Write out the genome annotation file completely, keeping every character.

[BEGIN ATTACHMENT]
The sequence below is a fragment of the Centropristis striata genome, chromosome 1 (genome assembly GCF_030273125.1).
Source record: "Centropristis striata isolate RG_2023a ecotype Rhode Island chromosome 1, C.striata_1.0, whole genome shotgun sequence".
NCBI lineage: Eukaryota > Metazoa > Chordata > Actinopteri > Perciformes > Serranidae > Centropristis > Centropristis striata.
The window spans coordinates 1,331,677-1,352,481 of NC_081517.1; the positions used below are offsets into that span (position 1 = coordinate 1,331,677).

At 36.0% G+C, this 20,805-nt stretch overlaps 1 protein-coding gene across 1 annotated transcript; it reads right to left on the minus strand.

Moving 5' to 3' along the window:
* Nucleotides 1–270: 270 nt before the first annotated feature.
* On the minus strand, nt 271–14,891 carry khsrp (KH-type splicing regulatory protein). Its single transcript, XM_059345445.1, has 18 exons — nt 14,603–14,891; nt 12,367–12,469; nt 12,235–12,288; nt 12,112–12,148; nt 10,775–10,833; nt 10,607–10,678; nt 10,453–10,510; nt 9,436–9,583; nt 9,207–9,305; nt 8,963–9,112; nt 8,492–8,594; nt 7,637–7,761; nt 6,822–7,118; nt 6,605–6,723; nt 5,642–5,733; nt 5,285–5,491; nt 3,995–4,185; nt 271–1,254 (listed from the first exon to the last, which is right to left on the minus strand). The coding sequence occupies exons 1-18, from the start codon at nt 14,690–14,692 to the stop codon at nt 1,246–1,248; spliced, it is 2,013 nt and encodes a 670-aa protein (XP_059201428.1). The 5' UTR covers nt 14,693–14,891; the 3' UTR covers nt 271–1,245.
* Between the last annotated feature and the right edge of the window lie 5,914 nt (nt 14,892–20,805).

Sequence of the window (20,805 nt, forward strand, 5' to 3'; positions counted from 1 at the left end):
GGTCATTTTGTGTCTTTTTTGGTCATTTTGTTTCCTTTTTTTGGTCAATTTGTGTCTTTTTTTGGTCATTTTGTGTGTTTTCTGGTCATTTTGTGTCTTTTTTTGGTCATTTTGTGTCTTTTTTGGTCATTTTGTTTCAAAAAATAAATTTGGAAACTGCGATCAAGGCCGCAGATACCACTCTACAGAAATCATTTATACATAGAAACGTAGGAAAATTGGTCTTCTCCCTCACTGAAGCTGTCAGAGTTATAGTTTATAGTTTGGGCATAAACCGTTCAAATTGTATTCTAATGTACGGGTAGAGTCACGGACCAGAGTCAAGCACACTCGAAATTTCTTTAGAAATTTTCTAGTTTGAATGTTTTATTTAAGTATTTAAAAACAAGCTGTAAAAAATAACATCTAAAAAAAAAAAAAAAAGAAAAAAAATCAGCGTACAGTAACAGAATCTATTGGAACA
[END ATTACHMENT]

The sequence below is a fragment of the Centropristis striata genome, chromosome 1 (genome assembly GCF_030273125.1).
Source record: "Centropristis striata isolate RG_2023a ecotype Rhode Island chromosome 1, C.striata_1.0, whole genome shotgun sequence".
NCBI lineage: Eukaryota > Metazoa > Chordata > Actinopteri > Perciformes > Serranidae > Centropristis > Centropristis striata.
The window spans coordinates 1,331,677-1,352,481 of NC_081517.1; the positions used below are offsets into that span (position 1 = coordinate 1,331,677).

At 36.0% G+C, this 20,805-nt stretch overlaps 1 protein-coding gene across 1 annotated transcript; it reads right to left on the minus strand.

Moving 5' to 3' along the window:
* Nucleotides 1–270: 270 nt before the first annotated feature.
* On the minus strand, nt 271–14,891 carry khsrp (KH-type splicing regulatory protein). Its single transcript, XM_059345445.1, has 18 exons — nt 14,603–14,891; nt 12,367–12,469; nt 12,235–12,288; nt 12,112–12,148; nt 10,775–10,833; nt 10,607–10,678; nt 10,453–10,510; nt 9,436–9,583; nt 9,207–9,305; nt 8,963–9,112; nt 8,492–8,594; nt 7,637–7,761; nt 6,822–7,118; nt 6,605–6,723; nt 5,642–5,733; nt 5,285–5,491; nt 3,995–4,185; nt 271–1,254 (listed from the first exon to the last, which is right to left on the minus strand). The coding sequence occupies exons 1-18, from the start codon at nt 14,690–14,692 to the stop codon at nt 1,246–1,248; spliced, it is 2,013 nt and encodes a 670-aa protein (XP_059201428.1). The 5' UTR covers nt 14,693–14,891; the 3' UTR covers nt 271–1,245.
* Between the last annotated feature and the right edge of the window lie 5,914 nt (nt 14,892–20,805).

Sequence of the window (20,805 nt, forward strand, 5' to 3'; positions counted from 1 at the left end):
GGTCATTTTGTGTCTTTTTTGGTCATTTTGTTTCCTTTTTTTGGTCAATTTGTGTCTTTTTTTGGTCATTTTGTGTGTTTTCTGGTCATTTTGTGTCTTTTTTTGGTCATTTTGTGTCTTTTTTGGTCATTTTGTTTCAAAAAATAAATTTGGAAACTGCGATCAAGGCCGCAGATACCACTCTACAGAAATCATTTATACATAGAAACGTAGGAAAATTGGTCTTCTCCCTCACTGAAGCTGTCAGAGTTATAGTTTATAGTTTGGGCATAAACCGTTCAAATTGTATTCTAATGTACGGGTAGAGTCACGGACCAGAGTCAAGCACACTCGAAATTTCTTTAGAAATTTTCTAGTTTGAATGTTTTATTTAAGTATTTAAAAACAAGCTGTAAAAAATAACATCTAAAAAAAAAAAAAAAAGAAAAAAAATCAGCGTACAGTAACAGAATCTATTGGAACA